8. He further vehemently contended that the appeal before the High Court was filed by the appellant challenging the acquittal order passed by the trial court but the High Court has concurred with the decision of the trial court mechanically without reappreciating the evidence on record. He further submitted that the decision of the High Court suffers from error in law as the High Court, being the Appellate Court, was required to re-appreciate the evidence on record to exercise its appellate jurisdiction in the appeal filed by the appellant with reference to the legal contentions urged in the memorandum of appeal but it has failed to do so. The High Court in a very cursory and casual manner has held that after a perusal of evidence on record it found no reason to interfere with the decision of the trial court as the prosecution has failed to establish beyond reasonable doubt that the charges levelled against all the accused are proved and it has dismissed the appeal by passing a cryptic order, which amounts to non-exercise of appellate jurisdiction properly by the High Court. Thus, the impugned judgment and order of the High Court is vitiated in law and therefore, the same is required to be set aside by this Court. He further requested this Court to remand the matter to the High Court for re-appreciation of the evidence on record and pass appropriate order on merits of the case after hearing both the parties.

9. We have carefully examined the above mentioned provisions of Cr.P.C. and the Full Bench decision of Delhi High Court referred to supra upon which strong reliance is placed by the learned counsel for the appellant. There is no doubt that the appellant, being the father of the deceased, has locus standi to prefer an appeal before the High Court under proviso to Section 372 of Cr.P.C. as he falls within the definition of victim as defined under Section 2(wa) of Cr.P.C. to question the correctness of the judgment and order of acquittal passed by the trial court in favour of respondent nos. 2 to 6 in Sessions Case No. 293/2010.

10. The proviso to Section 372 of Cr.P.C. was amended by Act No.5 of 2009. The said proviso confers a statutory right upon the victim, as defined under Section 2(wa) of Cr.P.C. to prefer an appeal against an order passed by the trial court either acquitting the accused or convicting him/her for a lesser offence or imposing inadequate compensation. In this regard, the Full Bench of Delhi High Court in the case referred to supra has elaborately dealt with the legislative history of insertion of the proviso to Section 372 of Cr.P.C. by Act No. 5 of 2009 with effect from 31.12.2009. The relevant provision of Section 372 of Cr.P.C. reads thus:-

“372. No appeal shall lie from any judgment or order of a Criminal Court except as provided for by this Code or by any other law for the time being in force:-

Provided that the victim shall have a right to prefer an appeal against any order passed by the Court acquitting the accused or convicting for a lesser offence or imposing inadequate compensation, and such appeal shall lie to the Court to which an appeal ordinarily lies against the order of conviction of such Court.”

The said amendment to the provision of Section 372 of Cr.P.C. was prompted by 154th Law Commission Report. The said Law Commission Report has undertaken a comprehensive review of Cr.P.C. and its recommendations were found to be very appropriate in amending the Cr.P.C. particularly in relation to provisions concerning arrest, custody and remand, procedure to be followed in summons and warrantcases, compounding of offences and special protection in respect of women and inquiry and trial of persons of unsound mind. Further, the Law Commission in its report has noted the relevant aspect of the matter namely that the victims are the worst sufferers in a crime and they do not have much role in the Court proceedings. They need to be given certain rights and compensation so that there is no distortion of the criminal justice system. The said report of the Law Commission has also taken note of the views of the criminologist, penologist and reformers of criminal justice system at length and has focused on victimology, control of victimization and protection of the victims of crimes and the issues of compensation to be awarded in favour of them. Therefore, the Parliament on the basis of the aforesaid Report of the Law Commission, which is victim oriented in approach, has amended certain provisions of the Cr.P.C. and in that amendment the proviso to Section 372 of Cr.P.C. was added to confer the statutory right upon the victim to prefer an appeal before the High Court against acquittal order, or an order convicting the accused for the lesser offence or against the order imposing inadequate compensation.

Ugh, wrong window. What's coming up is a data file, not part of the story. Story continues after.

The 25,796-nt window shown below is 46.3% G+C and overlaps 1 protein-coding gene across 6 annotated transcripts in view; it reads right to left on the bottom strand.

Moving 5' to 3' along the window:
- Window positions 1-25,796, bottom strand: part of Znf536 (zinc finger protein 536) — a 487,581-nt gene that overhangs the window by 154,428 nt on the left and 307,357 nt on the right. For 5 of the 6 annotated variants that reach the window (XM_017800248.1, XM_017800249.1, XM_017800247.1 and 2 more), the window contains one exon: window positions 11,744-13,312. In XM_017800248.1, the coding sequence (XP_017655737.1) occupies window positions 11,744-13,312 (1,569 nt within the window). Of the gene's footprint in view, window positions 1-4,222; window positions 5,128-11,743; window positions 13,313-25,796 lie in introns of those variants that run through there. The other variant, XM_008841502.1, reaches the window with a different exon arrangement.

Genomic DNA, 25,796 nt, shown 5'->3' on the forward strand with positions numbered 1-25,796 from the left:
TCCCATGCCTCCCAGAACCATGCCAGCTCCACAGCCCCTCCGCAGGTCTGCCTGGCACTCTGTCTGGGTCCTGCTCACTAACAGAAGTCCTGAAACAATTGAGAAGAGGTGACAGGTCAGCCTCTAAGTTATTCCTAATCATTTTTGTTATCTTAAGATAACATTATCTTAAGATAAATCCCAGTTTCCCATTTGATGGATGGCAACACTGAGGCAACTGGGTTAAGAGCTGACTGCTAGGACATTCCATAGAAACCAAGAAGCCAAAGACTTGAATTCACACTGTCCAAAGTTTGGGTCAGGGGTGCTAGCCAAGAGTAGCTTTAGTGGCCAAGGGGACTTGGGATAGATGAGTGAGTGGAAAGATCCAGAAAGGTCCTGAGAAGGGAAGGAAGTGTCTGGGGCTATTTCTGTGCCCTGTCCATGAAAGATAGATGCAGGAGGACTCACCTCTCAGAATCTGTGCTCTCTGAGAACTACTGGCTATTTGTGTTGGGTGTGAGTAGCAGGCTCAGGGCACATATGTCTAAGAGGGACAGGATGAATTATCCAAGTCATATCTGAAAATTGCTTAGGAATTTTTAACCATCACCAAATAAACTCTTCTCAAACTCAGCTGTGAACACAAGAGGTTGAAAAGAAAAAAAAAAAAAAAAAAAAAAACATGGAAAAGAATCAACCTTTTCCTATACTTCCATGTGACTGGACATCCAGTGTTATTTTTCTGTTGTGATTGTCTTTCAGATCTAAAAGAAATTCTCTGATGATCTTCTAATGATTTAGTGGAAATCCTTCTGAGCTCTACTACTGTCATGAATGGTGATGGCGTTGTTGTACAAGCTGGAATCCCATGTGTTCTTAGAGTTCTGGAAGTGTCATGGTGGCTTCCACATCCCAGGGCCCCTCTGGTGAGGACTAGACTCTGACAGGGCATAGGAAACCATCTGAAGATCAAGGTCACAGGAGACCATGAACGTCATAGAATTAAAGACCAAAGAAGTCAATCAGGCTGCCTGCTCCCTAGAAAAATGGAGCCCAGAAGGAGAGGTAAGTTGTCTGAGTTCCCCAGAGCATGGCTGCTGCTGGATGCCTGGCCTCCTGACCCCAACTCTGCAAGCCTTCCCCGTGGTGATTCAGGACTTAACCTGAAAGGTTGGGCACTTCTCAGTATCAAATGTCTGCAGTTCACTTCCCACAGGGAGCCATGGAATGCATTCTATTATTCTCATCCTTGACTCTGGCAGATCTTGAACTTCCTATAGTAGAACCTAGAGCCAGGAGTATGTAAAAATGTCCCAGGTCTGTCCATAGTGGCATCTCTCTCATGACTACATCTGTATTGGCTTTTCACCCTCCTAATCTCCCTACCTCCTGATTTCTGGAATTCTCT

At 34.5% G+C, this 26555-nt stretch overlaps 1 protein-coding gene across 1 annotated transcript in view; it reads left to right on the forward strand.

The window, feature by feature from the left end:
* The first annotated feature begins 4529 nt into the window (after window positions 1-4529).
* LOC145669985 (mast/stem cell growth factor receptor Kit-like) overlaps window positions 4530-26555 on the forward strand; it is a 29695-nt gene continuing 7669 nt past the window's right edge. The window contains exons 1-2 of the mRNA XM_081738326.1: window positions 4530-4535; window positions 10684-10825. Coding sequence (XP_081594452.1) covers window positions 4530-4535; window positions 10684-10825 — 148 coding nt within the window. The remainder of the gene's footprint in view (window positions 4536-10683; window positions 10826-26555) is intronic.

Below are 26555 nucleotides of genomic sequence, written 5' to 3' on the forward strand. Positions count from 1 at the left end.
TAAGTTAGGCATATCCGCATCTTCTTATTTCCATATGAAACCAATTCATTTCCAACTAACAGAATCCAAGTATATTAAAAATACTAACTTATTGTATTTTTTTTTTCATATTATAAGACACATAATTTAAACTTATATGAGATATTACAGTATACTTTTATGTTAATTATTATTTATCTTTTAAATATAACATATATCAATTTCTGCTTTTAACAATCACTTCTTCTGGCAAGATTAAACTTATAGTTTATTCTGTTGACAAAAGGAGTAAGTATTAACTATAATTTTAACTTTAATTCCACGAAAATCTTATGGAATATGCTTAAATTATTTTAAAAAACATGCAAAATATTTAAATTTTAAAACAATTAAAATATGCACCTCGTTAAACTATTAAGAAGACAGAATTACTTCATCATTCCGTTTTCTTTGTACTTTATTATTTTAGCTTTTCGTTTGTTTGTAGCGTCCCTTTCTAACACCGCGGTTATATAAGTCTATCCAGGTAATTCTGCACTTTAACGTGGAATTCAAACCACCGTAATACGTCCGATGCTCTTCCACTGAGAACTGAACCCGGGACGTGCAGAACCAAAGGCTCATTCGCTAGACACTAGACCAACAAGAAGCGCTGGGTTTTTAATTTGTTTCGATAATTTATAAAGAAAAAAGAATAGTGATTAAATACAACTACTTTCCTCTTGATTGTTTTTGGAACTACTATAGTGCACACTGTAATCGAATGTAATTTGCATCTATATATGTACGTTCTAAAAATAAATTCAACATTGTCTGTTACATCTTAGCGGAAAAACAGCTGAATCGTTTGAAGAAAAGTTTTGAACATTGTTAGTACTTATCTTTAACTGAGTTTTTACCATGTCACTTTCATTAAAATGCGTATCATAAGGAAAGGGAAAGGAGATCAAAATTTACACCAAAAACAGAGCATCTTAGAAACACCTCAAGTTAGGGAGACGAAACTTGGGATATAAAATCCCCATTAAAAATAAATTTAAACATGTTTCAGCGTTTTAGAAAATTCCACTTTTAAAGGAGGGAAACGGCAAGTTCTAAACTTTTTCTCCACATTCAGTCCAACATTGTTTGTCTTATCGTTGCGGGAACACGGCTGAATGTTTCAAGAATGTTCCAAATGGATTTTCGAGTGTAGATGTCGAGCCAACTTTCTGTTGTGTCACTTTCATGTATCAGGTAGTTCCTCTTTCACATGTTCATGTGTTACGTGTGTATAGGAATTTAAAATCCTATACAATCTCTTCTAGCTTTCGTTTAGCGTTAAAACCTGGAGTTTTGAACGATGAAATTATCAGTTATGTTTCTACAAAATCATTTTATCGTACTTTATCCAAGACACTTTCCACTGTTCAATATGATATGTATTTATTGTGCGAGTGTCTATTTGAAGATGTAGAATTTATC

11. The Full Bench of the High Court of Delhi after examining the relevant provisions under Section 2(wa) and proviso to Section 372 of Cr.P.C., in the light of their legislative history has held that the right to prefer an appeal conferred upon the victim or relatives of the victim by virtue of proviso to Section 372 is an independent statutory right. Therefore, it has held that there is no need for the victim in terms of definition under Section 2(wa) of Cr.P.C. to seek the leave of the High Court as required under sub-Section (3) of Section 378 of Cr.P.C. to prefer an appeal under proviso to Section 372 of Cr.P.C. The said view of the High Court is not legally correct for the reason that the substantive provision of Section 372 of Cr.P.C. clearly provides that no appeal shall lie from any judgment and order of a Criminal Court except as provided for by Cr.P.C. Further, sub-Section (3) to Section 378 of Cr.P.C. provides that for preferring an appeal to the High Court against an order of acquittal it is necessary to obtain its leave. We have to refer to the rules of interpretation of statutes to find out what is the effect of the proviso to Section 372 of Cr.P.C., it is well established that the proviso of a statute must be given an interpretation limited to the subject-matter of the enacting provision. Reliance is placed on the decision of this Court rendered by four Judge Bench in